SCHEINERT: We have a real soft spot for when a film or a piece of art just makes us suddenly be like, I don't know, anything could happen next. There are no rules.
A would-be television pilot that now languishes as a short film, The Passage is a genre mashup with so many elements you won't believe it's only twenty minutes long, following a man as he bumbles from location to location, meeting people and searching for human connection while on the run from three sinister figures. There is very little dialogue, none of which is in English, and our hero never speaks a word.
KWAN: There's a short film called The Passage. It's by Kitao Sakurai and Phil Burgers. It was supposed to be an Adult Swim pilot. And I don't know why anyone would pass on this thing. It's a work of art. It's Adult Swim meets, like, French art films.
SCHEINERT: It's a lot like Holy Motors. This guy is a clown, but not the classic version of a clown, just wandering through wild scenarios, making you giggle.
KWAN: It's so beautiful and so disorienting. Ultimately, it's kind of a metaphor for death chasing you or something like that. It's almost like The Terminator but filtered through Charlie Chaplin. And it got nominated for an Oscar. I'm like, who passed on this? I want to find a way to produce it so that we can watch the full thing.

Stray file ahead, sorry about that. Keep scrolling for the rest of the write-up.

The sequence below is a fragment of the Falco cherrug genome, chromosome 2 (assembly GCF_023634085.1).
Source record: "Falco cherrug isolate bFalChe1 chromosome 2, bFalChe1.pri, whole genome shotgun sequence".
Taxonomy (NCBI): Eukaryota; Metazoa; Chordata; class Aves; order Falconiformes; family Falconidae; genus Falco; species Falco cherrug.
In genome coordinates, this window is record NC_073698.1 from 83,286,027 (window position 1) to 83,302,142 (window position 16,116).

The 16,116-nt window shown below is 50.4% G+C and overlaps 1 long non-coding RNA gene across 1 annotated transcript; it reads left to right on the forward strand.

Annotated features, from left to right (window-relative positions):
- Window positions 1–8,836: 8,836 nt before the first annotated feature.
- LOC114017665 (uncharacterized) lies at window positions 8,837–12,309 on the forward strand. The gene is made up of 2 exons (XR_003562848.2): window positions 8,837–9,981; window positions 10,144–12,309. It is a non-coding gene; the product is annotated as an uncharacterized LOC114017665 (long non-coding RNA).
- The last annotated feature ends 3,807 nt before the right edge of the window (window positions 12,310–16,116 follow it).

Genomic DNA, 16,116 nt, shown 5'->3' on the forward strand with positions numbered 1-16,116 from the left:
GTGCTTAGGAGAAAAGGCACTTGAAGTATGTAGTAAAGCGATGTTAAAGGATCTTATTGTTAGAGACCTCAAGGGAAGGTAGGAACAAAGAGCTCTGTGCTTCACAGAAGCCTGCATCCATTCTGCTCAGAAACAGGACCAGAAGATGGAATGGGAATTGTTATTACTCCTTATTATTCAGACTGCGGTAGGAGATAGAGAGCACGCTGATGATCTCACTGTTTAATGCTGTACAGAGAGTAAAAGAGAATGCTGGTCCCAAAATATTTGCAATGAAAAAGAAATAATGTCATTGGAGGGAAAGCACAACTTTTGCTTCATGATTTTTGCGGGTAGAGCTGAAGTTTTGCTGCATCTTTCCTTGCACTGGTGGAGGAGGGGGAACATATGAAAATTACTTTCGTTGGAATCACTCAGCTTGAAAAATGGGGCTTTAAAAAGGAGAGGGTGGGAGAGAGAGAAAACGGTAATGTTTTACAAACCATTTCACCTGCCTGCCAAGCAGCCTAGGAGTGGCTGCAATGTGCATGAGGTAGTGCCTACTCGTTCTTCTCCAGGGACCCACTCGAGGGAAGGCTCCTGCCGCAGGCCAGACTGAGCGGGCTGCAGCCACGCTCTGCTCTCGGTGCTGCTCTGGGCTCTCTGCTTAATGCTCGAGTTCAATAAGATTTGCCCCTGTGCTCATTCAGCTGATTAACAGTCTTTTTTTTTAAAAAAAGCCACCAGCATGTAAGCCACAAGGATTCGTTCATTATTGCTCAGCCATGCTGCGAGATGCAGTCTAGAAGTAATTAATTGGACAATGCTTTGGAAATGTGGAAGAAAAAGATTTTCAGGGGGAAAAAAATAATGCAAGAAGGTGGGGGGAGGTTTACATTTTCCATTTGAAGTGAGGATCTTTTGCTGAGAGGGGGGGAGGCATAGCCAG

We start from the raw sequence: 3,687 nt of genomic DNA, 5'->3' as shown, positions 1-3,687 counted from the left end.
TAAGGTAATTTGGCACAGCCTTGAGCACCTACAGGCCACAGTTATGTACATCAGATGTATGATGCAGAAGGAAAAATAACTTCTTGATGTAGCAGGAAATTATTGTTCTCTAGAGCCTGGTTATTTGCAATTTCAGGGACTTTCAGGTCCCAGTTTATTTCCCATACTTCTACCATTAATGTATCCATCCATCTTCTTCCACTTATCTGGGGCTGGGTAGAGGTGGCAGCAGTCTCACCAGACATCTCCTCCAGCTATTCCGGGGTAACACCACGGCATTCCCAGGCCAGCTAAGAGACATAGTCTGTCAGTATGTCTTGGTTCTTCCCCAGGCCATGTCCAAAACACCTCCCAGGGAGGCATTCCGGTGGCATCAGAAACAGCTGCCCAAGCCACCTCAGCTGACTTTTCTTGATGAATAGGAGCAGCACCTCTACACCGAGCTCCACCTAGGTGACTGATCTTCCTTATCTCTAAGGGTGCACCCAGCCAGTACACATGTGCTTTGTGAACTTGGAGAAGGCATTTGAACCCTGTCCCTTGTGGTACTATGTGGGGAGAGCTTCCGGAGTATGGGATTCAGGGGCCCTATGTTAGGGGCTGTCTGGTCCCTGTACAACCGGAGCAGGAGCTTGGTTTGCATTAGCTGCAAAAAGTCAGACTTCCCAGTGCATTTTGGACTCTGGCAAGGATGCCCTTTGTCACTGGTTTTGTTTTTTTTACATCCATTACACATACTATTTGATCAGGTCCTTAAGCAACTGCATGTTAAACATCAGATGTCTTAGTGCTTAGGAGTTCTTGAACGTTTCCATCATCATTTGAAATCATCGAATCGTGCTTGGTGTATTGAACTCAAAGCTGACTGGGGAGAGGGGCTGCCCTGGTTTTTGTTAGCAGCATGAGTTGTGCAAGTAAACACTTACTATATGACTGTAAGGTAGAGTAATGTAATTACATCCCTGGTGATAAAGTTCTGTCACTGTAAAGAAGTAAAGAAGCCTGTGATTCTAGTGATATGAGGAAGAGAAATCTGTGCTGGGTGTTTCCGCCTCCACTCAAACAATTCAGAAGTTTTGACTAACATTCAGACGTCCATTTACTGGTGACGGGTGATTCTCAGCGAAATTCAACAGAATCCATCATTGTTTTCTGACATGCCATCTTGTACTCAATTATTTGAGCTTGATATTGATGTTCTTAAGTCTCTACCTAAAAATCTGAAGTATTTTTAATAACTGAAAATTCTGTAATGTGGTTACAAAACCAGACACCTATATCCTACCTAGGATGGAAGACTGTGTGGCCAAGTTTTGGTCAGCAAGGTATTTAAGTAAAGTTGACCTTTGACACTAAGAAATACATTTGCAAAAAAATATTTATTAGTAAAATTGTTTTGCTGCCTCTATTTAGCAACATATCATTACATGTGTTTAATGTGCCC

"A Day in the Life" by the Beatles
Naturally, the two are also drawn to other mediums that refute and remix structure: they cite Kurt Vonnegut's "intentionally dumb but profound" science fiction books and Yoko Ono's performance art book Grapefruit, as well as the Beatles' two-in-one track "A Day in the Life," which combines its disparate elements—two completely different songs, one of the most famous final chords ever played, and blaring orchestral glissandos that inspired the THX "Deep Note" you hear at the start of all your old videos—into one single piece.
KWAN: Structurally, music was a big inspiration. "A Day in the Life" by the Beatles is one of my favorite songs of all time. It's two pop songs that are totally opposite of each other. John's pop song is about, you know, the random tragedy of life. And Paul's pop song is about how mundane life is. And they don't stick together at all. They're different time signatures, and then they're glued together by chaotic strings that feel like the song is about to implode, and then it gives you this resolving chord at the end that makes you feel so good. I was like, I want to make a movie that does that. We have a lot of fun pulling inspiration from things that aren't movies, and I think that's probably why our stuff feels very strange.